With his reputation as a leading “equilibrium” theorist established in the 1960s, Nelson turned to the “Carnegie school’s” heterodox use of “routines” as a foundation of organizational decision-making. This new direction resulted in the now classic book, written with Sidney Winter, entitled An Evolutionary Theory of Economic Change. The theory in this book provided an “evolutionary” account (rather than an “equilibrium” model) of how firms and industries acquire their capabilities. The account is evolutionary in that it emphasizes the trial-and-error process of development and in the role of markets in selecting out the firms that do not develop the capabilities needed to survive.

The book which was published in 1982 had received approximately 23,000 Google scholar citations by May 2012. Now, nine years later, it has an astounding 47,729 citations. The book and Nelson’s other publications have also made evolutionary economics a serious alternative to the standard model, which is nearly miraculous in my view.

Case histories and studies of specific industries are a third and unusual feature of Nelson’s methodological range. He started these when he was still developing mainstream equilibrium models: In 1962 for example he published the results of his investigations on the development of transistors and other such technologies, and in 1977 Nelson and Winter showed how innovation and its institutional and organizational enablers differed across agriculture, medical, and aircraft sectors. In recent years, Nelson and his collaborators have produced a series of case histories on notable medical innovations.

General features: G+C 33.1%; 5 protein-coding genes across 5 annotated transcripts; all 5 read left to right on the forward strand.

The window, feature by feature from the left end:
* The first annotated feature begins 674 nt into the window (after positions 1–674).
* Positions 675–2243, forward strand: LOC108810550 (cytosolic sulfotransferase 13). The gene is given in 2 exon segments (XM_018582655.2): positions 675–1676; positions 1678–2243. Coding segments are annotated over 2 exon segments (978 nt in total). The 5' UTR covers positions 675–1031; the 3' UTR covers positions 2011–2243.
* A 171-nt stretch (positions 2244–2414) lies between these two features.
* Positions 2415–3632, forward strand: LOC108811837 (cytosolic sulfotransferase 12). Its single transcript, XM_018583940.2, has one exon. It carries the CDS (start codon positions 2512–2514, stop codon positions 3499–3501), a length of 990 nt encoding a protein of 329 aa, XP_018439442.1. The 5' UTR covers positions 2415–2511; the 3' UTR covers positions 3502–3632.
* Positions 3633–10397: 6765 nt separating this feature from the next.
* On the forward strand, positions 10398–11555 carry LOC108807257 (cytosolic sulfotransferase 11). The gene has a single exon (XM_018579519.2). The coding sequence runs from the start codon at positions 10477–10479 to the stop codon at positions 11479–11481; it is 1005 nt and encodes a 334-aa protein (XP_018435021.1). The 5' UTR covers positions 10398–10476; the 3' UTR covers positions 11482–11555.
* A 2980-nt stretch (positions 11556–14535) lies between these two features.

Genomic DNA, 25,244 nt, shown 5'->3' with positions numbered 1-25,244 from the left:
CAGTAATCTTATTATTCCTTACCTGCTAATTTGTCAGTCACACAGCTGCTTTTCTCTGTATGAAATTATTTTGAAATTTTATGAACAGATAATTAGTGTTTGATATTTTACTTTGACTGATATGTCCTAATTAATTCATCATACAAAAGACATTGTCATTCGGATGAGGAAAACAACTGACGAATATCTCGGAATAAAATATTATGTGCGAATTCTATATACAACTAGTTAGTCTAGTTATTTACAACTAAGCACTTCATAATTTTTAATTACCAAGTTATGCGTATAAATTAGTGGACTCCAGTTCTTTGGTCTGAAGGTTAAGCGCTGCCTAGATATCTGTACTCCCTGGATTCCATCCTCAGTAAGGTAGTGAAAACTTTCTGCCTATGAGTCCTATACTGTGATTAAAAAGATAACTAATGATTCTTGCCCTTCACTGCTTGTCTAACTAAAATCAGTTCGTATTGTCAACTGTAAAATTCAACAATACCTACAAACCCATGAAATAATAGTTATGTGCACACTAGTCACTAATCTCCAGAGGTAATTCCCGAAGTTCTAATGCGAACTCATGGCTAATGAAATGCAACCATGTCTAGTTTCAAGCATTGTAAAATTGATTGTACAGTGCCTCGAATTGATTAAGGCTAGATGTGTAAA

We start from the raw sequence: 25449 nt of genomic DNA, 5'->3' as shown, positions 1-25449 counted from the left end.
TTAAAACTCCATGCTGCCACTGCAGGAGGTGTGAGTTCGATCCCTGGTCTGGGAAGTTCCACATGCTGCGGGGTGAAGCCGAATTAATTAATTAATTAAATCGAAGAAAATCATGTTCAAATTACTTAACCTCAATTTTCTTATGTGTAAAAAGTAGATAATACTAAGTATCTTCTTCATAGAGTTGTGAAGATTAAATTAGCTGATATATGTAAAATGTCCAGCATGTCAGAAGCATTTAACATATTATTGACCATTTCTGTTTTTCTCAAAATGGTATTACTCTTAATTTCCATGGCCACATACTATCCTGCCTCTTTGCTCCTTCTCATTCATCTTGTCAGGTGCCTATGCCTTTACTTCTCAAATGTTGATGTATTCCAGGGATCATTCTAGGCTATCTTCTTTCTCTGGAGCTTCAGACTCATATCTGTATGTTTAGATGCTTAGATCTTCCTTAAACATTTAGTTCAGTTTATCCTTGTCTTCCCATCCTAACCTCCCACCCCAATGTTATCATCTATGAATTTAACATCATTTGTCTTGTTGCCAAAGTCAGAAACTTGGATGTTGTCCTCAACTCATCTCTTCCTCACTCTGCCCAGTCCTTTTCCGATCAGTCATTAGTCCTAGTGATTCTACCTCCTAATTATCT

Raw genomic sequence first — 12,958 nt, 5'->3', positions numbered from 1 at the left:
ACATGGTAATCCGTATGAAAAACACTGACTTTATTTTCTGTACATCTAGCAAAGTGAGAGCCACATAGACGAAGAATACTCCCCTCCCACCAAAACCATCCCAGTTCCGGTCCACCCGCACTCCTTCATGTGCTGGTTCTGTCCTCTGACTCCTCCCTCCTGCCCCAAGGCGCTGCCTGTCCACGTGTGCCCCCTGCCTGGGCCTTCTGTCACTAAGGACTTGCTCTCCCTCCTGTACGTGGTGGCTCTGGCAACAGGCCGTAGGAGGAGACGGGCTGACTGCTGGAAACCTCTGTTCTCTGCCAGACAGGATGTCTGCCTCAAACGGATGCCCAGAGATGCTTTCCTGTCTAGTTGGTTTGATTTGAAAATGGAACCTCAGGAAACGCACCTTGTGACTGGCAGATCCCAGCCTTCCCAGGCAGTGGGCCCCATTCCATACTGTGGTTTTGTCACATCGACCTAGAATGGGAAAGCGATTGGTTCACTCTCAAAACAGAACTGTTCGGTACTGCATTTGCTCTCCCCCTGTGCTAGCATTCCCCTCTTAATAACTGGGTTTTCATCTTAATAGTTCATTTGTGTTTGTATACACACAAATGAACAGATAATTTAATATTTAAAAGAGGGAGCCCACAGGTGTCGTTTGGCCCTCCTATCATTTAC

The combination of producing case-histories as well path-breaking theory is highly unusual for a leading economist. Economic historians, such as Mokyr and Rosenberg apart, most economists avoid case-histories; and those who do work on case histories rarely produce path-breaking theory (be it orthodox or heterodox). And although Nelson’s case histories have not received the same acclaim and citations as his theoretical work, I have personally found them an invaluable resource in writing my own case histories of medical innovation. That a top theorist also produces case histories is an inspiring example, which I hope will be more widely followed in the years to come.

3. The range of audiences Nelson has influenced over his long career is also remarkable. As the Nobel announcement (for Phelps’s 2006 prize) quoted above indicates the early work has had an enduring influence on mainstream economists. The subsequent “evolutionary work” has inspired, as mentioned, research on the “heterodox” side. This two-sided influence alone puts Nelson in a select band of scholars. What is even more exceptional is his influence outside economics departments, heterodox or otherwise.